Because get this: Steidel insists that because Apple Queen (OR KING, SEXISTS #WhatAboutMen) voters did not present photo identification at the polls, there is no way to certify a fair election. The Guben Tourism and Marketing Association, which runs the whole thing, counters that it’s a fucking Apple Queen election, and as such they don’t require voter ID, and Steidel is being ri-goddamned-diculous, a sentiment echoed by the Guben mayor and most of its residents.

But if Der Erlkönig has taught us anything, it’s that we should NEVER give up. When the kid puts up a fight (no thanks to his dumb dad), the Erl-King blithely assures him: So brauch’ ich Gewalt (zo BROWK ik guh-VAULT): I’ll just use force.  (The word for force, Gewalt, also means both violence and authority, and comes from the verb walten, which means both to assume authority and depose it. Walter Benjamin, motherfuckers.) And Steidel has clearly done his homework, because to him this isn’t about being Apple King: This, he tells the Spiegel, is about something larger than apples and their alleged royalty: It’s about Justice Herself (or, rather, justice himself, since it’s about justice for men).

This entire farce (Posse, or PAWS-uh) is the Germanest thing I have ever read for two reasons: One, every region in the German-speaking world has a beloved autumnal tradition that is equal parts ridiculous and delicious. For Guben it’s clearly apples and everything that comes with them (or rules over them); for the wine-producing regions of Germany and Austria, autumn is synonymous with Sturm or Federweisser, or young wine, a cloudy fermented grape juice that is as refreshing as its hangover fierce. Combine this with some guy’s all-encompassing need to be right and, well.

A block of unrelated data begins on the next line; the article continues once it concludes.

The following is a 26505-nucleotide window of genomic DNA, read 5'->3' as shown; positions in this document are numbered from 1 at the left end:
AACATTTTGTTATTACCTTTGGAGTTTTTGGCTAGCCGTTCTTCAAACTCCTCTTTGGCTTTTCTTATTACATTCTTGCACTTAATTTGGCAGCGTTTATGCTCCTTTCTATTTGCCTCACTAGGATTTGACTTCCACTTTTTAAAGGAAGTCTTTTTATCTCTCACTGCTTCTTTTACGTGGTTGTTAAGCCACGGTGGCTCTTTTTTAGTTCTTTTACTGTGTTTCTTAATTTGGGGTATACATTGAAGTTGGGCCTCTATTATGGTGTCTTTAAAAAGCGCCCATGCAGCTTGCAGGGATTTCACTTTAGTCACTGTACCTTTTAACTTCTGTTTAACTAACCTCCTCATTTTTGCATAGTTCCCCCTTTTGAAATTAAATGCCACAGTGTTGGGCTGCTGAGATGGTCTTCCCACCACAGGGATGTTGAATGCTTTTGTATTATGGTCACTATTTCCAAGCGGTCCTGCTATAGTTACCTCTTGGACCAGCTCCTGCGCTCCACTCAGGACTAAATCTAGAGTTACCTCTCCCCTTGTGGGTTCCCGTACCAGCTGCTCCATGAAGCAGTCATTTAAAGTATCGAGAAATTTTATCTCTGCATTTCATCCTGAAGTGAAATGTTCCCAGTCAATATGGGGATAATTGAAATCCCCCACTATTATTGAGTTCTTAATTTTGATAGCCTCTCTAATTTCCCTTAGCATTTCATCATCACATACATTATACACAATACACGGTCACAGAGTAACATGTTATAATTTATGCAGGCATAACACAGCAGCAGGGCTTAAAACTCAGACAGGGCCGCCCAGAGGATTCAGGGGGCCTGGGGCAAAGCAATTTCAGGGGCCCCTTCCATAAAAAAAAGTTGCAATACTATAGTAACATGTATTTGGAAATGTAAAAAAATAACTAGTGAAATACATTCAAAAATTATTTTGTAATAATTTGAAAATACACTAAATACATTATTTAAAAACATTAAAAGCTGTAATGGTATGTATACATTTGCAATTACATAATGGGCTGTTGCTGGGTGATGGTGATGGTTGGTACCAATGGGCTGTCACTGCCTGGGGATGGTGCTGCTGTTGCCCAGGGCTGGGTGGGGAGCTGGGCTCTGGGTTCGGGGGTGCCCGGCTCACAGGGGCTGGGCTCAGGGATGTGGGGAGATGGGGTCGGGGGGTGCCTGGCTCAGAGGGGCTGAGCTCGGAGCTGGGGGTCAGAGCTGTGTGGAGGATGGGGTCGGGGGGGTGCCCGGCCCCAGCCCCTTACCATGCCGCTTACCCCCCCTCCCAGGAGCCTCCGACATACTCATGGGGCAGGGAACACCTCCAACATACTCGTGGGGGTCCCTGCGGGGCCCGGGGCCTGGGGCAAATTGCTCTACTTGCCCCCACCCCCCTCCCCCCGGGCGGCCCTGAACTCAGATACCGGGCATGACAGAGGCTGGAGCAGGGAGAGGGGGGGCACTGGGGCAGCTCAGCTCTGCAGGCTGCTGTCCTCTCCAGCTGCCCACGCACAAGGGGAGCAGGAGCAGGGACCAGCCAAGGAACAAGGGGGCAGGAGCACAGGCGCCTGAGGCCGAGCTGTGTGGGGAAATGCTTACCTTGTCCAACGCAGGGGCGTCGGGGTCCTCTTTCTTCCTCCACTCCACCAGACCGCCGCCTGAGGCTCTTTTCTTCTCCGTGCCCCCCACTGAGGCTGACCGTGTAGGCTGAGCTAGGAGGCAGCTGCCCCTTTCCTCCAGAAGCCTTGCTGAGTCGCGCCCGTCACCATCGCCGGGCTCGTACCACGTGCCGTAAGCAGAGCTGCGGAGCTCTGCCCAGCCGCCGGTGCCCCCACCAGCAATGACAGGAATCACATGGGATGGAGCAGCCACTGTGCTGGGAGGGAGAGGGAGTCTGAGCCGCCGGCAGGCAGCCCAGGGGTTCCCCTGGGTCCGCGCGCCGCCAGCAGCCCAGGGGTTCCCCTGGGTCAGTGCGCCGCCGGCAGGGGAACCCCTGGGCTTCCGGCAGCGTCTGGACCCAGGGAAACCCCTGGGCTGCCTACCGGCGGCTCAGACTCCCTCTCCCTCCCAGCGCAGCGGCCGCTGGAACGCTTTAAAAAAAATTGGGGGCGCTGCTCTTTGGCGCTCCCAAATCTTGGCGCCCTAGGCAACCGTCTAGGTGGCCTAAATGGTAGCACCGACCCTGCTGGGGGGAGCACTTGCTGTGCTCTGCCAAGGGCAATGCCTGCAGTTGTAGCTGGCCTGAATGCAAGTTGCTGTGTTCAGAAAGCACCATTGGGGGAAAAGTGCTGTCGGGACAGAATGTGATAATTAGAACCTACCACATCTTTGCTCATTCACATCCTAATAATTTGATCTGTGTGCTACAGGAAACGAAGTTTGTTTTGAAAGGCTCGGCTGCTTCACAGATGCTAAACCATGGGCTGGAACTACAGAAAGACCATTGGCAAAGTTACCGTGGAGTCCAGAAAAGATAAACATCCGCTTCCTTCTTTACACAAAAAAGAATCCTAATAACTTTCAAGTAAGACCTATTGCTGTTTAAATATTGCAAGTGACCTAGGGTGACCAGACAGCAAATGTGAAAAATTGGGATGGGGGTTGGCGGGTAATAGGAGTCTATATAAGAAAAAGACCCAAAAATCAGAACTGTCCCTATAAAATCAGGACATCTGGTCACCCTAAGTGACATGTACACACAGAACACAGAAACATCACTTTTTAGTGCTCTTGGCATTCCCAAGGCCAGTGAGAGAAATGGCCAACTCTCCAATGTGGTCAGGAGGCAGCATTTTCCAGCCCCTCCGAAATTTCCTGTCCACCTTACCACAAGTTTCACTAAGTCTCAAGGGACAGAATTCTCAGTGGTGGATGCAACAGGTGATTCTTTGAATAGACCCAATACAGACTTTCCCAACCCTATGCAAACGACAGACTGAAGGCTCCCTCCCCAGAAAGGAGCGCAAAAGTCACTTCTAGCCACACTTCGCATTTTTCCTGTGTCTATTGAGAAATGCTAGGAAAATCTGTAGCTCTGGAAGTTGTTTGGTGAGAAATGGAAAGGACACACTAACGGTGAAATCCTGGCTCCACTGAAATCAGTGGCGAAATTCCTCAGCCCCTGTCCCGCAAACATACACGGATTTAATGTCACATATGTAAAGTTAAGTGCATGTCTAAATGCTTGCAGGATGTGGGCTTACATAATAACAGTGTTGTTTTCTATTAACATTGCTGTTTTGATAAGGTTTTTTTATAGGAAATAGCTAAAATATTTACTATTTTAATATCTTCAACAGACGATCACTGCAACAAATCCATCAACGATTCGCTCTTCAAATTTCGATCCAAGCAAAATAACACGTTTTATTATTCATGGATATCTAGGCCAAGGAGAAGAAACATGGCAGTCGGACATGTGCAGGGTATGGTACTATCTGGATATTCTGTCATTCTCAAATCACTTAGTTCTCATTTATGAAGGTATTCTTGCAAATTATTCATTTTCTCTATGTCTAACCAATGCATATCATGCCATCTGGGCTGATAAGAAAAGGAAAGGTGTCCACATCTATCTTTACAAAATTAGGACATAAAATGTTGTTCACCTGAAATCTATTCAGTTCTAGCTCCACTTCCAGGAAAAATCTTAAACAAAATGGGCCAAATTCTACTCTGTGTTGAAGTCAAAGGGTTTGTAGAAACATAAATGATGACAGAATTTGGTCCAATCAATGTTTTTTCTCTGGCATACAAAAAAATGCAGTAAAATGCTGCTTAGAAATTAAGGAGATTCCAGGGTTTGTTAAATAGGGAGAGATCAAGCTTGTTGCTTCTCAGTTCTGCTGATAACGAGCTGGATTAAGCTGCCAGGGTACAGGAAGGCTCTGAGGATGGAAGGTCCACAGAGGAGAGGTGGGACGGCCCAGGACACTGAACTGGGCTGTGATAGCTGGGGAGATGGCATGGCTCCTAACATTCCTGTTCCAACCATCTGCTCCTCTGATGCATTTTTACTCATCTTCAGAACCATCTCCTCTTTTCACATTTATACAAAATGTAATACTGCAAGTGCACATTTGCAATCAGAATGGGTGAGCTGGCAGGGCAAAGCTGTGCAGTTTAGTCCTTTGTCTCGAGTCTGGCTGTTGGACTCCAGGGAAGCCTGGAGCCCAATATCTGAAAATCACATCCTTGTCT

This actually brings to mind another masterpiece of German literature, not by Goethe but by one Heinrich von Kleist, wherein a wronged horse trader is so incensed about the mistreatment of two of his horses by a neglectful government bureaucrat that he sets half the damn country on fire. Just before they cut his head off at the end (spoiler alert), our protagonist learns that his suit against the bureaucrat who wronged him was successful—this alone is enough to send him to execution happy as all get-out. Sure, he’s spent the better part of his adult life in a ridiculous, destructive quest for justice; and, sure, he’s dead, but at least he knows he was right!!!! Yes, I realize this marks about the fiftieth appearance of Michael Kohlhaas on these metaphorical pages, but come on. Germans, if you don’t want to be compared to the guy, stop doing shit like this.

In early September (just as apple-cake season begins heating up), the court in Cottbus will decide once and for all if currently elected Guben Apfelkönigen Antonia Lieske assumed the office fairly. By then, the elections for the 2017-2018 Apple Queen (or King!!) will already be over. She (or he!) will, like Goethe’s Erlkönig, have a crown and train (presumably)—but don’t worry, she (or he) will only spend the rest of her life trying to take you down (possibly, even, come after your children) if you wrong her. (Or him. Let’s be honest, I mean him.)